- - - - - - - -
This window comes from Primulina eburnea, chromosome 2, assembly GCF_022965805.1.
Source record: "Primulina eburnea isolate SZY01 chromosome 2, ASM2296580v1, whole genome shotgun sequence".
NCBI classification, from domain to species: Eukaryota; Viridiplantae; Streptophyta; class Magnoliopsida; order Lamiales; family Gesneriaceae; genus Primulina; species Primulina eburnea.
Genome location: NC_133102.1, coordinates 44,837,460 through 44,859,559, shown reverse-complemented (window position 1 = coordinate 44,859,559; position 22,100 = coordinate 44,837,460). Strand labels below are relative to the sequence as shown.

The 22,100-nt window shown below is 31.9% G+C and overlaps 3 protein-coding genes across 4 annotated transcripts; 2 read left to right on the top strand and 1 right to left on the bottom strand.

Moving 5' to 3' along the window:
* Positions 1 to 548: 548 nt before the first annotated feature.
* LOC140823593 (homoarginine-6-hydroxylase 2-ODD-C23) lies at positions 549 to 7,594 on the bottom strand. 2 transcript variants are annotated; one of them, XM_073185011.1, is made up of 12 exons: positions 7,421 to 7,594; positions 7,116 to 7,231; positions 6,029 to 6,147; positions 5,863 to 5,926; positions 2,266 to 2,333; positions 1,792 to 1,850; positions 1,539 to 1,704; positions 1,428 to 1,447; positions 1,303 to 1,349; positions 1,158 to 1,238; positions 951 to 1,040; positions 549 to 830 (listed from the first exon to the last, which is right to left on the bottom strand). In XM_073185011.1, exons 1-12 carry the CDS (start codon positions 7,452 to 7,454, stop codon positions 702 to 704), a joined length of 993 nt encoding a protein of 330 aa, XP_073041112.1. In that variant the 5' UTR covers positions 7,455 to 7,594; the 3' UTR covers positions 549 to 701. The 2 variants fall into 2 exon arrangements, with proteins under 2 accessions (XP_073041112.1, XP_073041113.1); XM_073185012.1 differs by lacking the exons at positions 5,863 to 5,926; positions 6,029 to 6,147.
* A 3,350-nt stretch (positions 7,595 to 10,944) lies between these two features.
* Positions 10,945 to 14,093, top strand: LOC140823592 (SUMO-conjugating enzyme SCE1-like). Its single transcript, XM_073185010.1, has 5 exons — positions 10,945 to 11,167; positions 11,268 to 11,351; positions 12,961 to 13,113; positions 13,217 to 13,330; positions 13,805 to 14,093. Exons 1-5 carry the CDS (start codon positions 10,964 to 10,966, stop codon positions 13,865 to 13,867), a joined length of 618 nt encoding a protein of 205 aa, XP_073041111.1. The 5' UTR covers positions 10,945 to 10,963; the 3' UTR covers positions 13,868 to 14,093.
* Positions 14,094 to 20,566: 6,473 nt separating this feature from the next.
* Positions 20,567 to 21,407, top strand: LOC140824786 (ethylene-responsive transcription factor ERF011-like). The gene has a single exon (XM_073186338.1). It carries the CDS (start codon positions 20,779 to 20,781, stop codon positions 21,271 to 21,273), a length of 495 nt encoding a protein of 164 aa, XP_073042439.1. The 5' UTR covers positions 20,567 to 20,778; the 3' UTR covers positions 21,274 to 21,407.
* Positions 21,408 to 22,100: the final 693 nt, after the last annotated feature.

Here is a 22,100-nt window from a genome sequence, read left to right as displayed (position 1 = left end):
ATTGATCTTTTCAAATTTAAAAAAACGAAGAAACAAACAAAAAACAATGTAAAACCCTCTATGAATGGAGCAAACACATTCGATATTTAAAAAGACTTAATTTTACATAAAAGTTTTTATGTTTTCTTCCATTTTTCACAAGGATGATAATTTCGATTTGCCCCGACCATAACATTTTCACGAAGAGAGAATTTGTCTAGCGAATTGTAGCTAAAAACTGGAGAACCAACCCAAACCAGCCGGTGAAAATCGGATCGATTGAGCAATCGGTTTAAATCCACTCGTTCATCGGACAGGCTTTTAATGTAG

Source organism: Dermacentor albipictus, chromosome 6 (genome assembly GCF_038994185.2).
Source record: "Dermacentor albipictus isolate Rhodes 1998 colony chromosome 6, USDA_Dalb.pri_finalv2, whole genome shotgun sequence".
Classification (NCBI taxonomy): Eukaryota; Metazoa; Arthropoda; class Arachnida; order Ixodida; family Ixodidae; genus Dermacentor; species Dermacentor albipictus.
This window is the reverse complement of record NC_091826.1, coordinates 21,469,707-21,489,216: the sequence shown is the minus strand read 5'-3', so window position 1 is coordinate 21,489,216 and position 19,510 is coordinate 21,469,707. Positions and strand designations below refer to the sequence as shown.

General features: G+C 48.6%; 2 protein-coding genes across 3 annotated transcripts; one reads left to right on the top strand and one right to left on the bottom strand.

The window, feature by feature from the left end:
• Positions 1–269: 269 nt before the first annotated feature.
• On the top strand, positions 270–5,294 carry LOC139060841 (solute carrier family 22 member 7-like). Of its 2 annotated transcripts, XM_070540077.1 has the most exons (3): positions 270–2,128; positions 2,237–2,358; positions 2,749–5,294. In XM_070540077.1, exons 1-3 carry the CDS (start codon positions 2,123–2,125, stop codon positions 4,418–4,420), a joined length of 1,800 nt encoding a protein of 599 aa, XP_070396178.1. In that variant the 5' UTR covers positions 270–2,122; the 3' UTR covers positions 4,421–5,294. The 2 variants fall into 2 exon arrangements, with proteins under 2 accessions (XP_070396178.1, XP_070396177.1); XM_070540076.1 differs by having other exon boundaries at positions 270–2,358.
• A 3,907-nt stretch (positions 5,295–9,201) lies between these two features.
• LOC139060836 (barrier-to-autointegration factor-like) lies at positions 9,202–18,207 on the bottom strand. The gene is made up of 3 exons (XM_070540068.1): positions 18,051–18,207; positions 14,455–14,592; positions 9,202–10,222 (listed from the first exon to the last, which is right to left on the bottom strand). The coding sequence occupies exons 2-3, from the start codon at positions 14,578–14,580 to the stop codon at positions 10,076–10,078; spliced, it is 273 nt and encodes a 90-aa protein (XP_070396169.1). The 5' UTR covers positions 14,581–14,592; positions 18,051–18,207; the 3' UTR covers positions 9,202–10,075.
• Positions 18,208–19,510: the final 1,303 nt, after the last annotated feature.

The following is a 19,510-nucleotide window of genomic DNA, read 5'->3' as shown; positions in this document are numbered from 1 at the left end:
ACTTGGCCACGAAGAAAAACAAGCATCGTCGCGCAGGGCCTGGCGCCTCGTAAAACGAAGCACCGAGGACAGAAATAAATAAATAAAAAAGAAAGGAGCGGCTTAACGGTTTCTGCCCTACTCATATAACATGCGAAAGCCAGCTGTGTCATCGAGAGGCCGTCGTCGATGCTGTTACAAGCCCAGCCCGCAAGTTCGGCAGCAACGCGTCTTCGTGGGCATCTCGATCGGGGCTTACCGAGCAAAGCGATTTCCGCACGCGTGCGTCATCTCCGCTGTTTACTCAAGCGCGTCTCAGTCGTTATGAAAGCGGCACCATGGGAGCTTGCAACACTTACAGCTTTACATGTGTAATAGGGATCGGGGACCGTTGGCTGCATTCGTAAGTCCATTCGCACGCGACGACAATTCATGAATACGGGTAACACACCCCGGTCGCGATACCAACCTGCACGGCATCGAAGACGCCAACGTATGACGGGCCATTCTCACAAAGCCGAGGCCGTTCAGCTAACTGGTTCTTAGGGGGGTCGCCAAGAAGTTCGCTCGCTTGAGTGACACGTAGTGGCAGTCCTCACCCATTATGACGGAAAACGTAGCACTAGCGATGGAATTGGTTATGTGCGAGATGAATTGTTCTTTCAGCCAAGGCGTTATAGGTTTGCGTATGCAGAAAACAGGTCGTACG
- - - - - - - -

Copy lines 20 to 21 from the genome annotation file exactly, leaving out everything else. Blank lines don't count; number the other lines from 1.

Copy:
General features: G+C 48.6%; 2 protein-coding genes across 3 annotated transcripts; one reads left to right on the top strand and one right to left on the bottom strand.

The window, feature by feature from the left end: